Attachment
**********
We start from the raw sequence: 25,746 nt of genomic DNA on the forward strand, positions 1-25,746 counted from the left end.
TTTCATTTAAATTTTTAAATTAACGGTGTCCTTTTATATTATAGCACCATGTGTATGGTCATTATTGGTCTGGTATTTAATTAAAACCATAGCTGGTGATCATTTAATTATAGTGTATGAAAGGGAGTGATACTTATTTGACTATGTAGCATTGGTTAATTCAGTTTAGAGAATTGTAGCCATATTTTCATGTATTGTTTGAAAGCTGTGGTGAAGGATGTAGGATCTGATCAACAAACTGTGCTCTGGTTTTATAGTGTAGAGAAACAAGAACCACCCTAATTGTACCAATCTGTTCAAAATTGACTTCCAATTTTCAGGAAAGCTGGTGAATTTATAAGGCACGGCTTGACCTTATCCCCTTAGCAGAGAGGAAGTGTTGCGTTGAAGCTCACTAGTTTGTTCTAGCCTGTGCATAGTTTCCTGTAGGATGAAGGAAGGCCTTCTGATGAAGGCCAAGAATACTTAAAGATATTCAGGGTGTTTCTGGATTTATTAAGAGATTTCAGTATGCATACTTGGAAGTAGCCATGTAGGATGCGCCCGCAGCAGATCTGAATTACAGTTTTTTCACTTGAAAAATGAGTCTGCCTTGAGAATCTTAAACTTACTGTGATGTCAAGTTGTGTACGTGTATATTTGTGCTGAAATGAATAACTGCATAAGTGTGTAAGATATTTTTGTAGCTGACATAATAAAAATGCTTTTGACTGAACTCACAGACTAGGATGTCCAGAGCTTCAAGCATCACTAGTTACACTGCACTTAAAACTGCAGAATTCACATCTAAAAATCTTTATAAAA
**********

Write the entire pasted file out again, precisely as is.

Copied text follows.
We start from the raw sequence: 25,746 nt of genomic DNA on the forward strand, positions 1-25,746 counted from the left end.
TTTCATTTAAATTTTTAAATTAACGGTGTCCTTTTATATTATAGCACCATGTGTATGGTCATTATTGGTCTGGTATTTAATTAAAACCATAGCTGGTGATCATTTAATTATAGTGTATGAAAGGGAGTGATACTTATTTGACTATGTAGCATTGGTTAATTCAGTTTAGAGAATTGTAGCCATATTTTCATGTATTGTTTGAAAGCTGTGGTGAAGGATGTAGGATCTGATCAACAAACTGTGCTCTGGTTTTATAGTGTAGAGAAACAAGAACCACCCTAATTGTACCAATCTGTTCAAAATTGACTTCCAATTTTCAGGAAAGCTGGTGAATTTATAAGGCACGGCTTGACCTTATCCCCTTAGCAGAGAGGAAGTGTTGCGTTGAAGCTCACTAGTTTGTTCTAGCCTGTGCATAGTTTCCTGTAGGATGAAGGAAGGCCTTCTGATGAAGGCCAAGAATACTTAAAGATATTCAGGGTGTTTCTGGATTTATTAAGAGATTTCAGTATGCATACTTGGAAGTAGCCATGTAGGATGCGCCCGCAGCAGATCTGAATTACAGTTTTTTCACTTGAAAAATGAGTCTGCCTTGAGAATCTTAAACTTACTGTGATGTCAAGTTGTGTACGTGTATATTTGTGCTGAAATGAATAACTGCATAAGTGTGTAAGATATTTTTGTAGCTGACATAATAAAAATGCTTTTGACTGAACTCACAGACTAGGATGTCCAGAGCTTCAAGCATCACTAGTTACACTGCACTTAAAACTGCAGAATTCACATCTAAAAATCTTTATAAAA